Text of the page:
Elements of Islay BN4 Bunnahabhain Review


“Peat, Rubber and Fruity New Make Spirit”

Country: Scotland
Region: Islay
Brand: Elements of Islay BN4 Bunnahabhain
Bottled By: Specialty Drinks Ltd.
Type: Single Malt Whisky
Age: NAS
ABV: 54.5 %

Colour: Light Golden

Nose: Heavy Sweet Peat, Wet Clay, Rubber, PVC Pipes, Resin, Toasted Barley, Old Leather, Salted Meat, Shell Fish on the BBQ, Heather and other Floral notes, Sugar, Vanilla, Lemon-Pepper and Dried Herbs. The Peat becomes more mellow once you let the Spirit get lots of air contact. The Floral notes become stronger as well. This certainly leaves the Elements more in balance but also a little less interesting. In any case, the difference is quite noticeable. The Alcohol is there of course but it remains within reason.

Palate: Sweet Peat, Smoke, Wet Clay, Rubber, Young Fruity New Make Spirit, Smoked Fish, Shell Fish on the BBQ, Salted Butter, Peanuts, Vanilla, Pepper, Licorice and Lemon. On the Palate the Alcohol is a bit more present. 

Finish: Sweet and Spicy. A little Bitter towards the end with Sweet Peat, Wet Clay, Smoke, Rubber, Fruity New Make Spirit, Salted Peanuts, Sugared Tea, Pepper, Lemon, Menthol, Licorice and a hint of Cow Manure. I think that the Finish is the best part of this Bunnahabhain.


I added a couple of drops of water. On the Nose the Spirit is a little less Edgy. I also get some more Salt and Dried Herbs. I also find a little extra Fruit on the Palate. But the Finish becomes too Thin for my taste. The high ABV allows you to experiment with a little Water though. 

Rating: 83 

Nose: 21 - Taste: 20 - Finish: 21 - Overall: 21



General Remarks: The BN4 is the 4th Bunnahabhain release by Independent Bottler Specialty Drinks. Each release in this series is a Blend of between 5 and 20 casks, is naturally coloured, not Chill-Filtered and bottled at Cask Strength. The BN4 matured in Ex-Bourbon casks. It won't be easy to find a bottle right now but if you do you will probably pay an average 65 US Dollars for 0,5 liter.

Bunnahabhain (Mouth or Foot of the River) Distillery was founded around 1881 and is located close to Port Askaig. Usually, the Distillery dries the Malt with hot air or light Smoke, giving their whisky a more subtle flavour than most of its Peated neighbours on the island. But they also produce peated expressions like this BN4. Their peated spirit is also used in the Black Bottle Blend.

Drinking Experience Neat: Good

Conclusion: I must confess I'm not too familiar as yet with peated Spirits from Bunnahabhain. Judging by the Elements however peating at this distillery is a serious business. When I opened my little sample bottle the Heavy Peat Aromas spread rapidly through my room. They really dominated the Nose. Over time and with sufficient air contact however, the Peat retreats somewhat and as a result Peat and Fruity New Make Spirit become more balanced. There are other Aromas and Flavours to be found as well of course as you saw from my notes above. But they are all quite understated when compared to the main drivers Peat, Wet Clay, Fruity New Make Spirit, Rubber and Spices. Not at all a bad combination and quite drinkable. But the Spirit is also quite young and lacking depth and subtlety. For this reason the BN4 is perhaps a tad too expensive.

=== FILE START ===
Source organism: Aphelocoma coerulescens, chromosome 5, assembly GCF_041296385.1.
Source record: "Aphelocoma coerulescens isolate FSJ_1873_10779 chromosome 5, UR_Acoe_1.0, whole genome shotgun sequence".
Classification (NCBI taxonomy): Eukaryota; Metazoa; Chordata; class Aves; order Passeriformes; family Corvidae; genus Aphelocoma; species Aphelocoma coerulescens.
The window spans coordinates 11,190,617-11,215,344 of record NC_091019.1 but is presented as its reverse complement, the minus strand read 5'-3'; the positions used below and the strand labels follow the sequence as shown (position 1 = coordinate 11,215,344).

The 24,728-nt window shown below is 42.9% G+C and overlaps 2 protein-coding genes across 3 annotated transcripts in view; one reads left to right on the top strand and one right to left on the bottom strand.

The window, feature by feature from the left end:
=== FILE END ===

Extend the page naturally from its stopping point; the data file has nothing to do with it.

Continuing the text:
Jan van den Ende                                                                   March 26, 2015


Mackmyra Happy Hunting Review


“Too Young To Be Married”
Country: Sweden
Brand: Mackmyra Special # 5 "Happy Hunting"
Type: Single Malt Whisky 
Age: NAS 
ABV: 47.2 %

Colour: Golden Straw

Nose: The Fresh Oak, Resin, Vanilla and light Varnish immediately remind me of German and Dutch whiskies I have tasted recently. The Aroma is really quite different from your average Scotch Single Malt or Blend. It's young Whisky for sure and the Wine Finish must have been rather short. I find notes of slightly Sour Cranberry Juice, Grass and Straw, German Butterkekse (Butter Biscuits), Toffee, Lemon Pie, Aniseed and Dried Herbs. The Alcohol is quite present. I do not believe a young whisky like this benefits from such a relatively high ABV. The Nose is certainly not unpleasant but there's an unfinished feel to it. 

Palate: Young and Edgy. The Alcohol is a bit too strong in my opinion. I find Red Fruit, Sweet Barley, Creamy Vanilla, Oak, Toffee, Straw, Ginger, Pepper, light Menthol and Dried Herbs.  

Finish: Short, Spicy and Dry towards the end. The Alcohol stings a bit. I find Banana flavoured Candies, Toffee, Creamy Vanilla, Ginger, Pepper and Lemon Grass.

Lingonberries (Picture: Wikipedia)

I added a bit of Water and you get a bit more Red Fruit on the Palate. The Alcohol is of course subdued but the added Water leaves the Spirit without its identity. Better sip it neat.

Rating: 81

Nose: 20.5 - Taste: 20 - Finish: 20 - Overall: 20.5


General Remarks: The first Mackmyra distillery was constructed in 1999. Today it's being used for special expressions and marketing events only. The reason for this is that in 2012 a brand new distillery was built close to the old one.
The new distillery is quite high as it operates via the gravity principle. Water and and Malted Barley start the process on the highest floor and the product winds its way to the bottom floor where the stills are installed. The Happy Hunting is Expression # 5 of a Special series, launched between 2009 and 2013. It really is different from your usual Scotch in the sense that it matured in small casks made of Swedish Oak before being finished in Casks saturated with Lingonberry Wine. These berries are related to Cranberries and Blueberries. The Happy Hunting was inspired by an Autumn walk in the forest and is not artificially coloured It has now been discontinued but was sold at an average 80 US Dollars.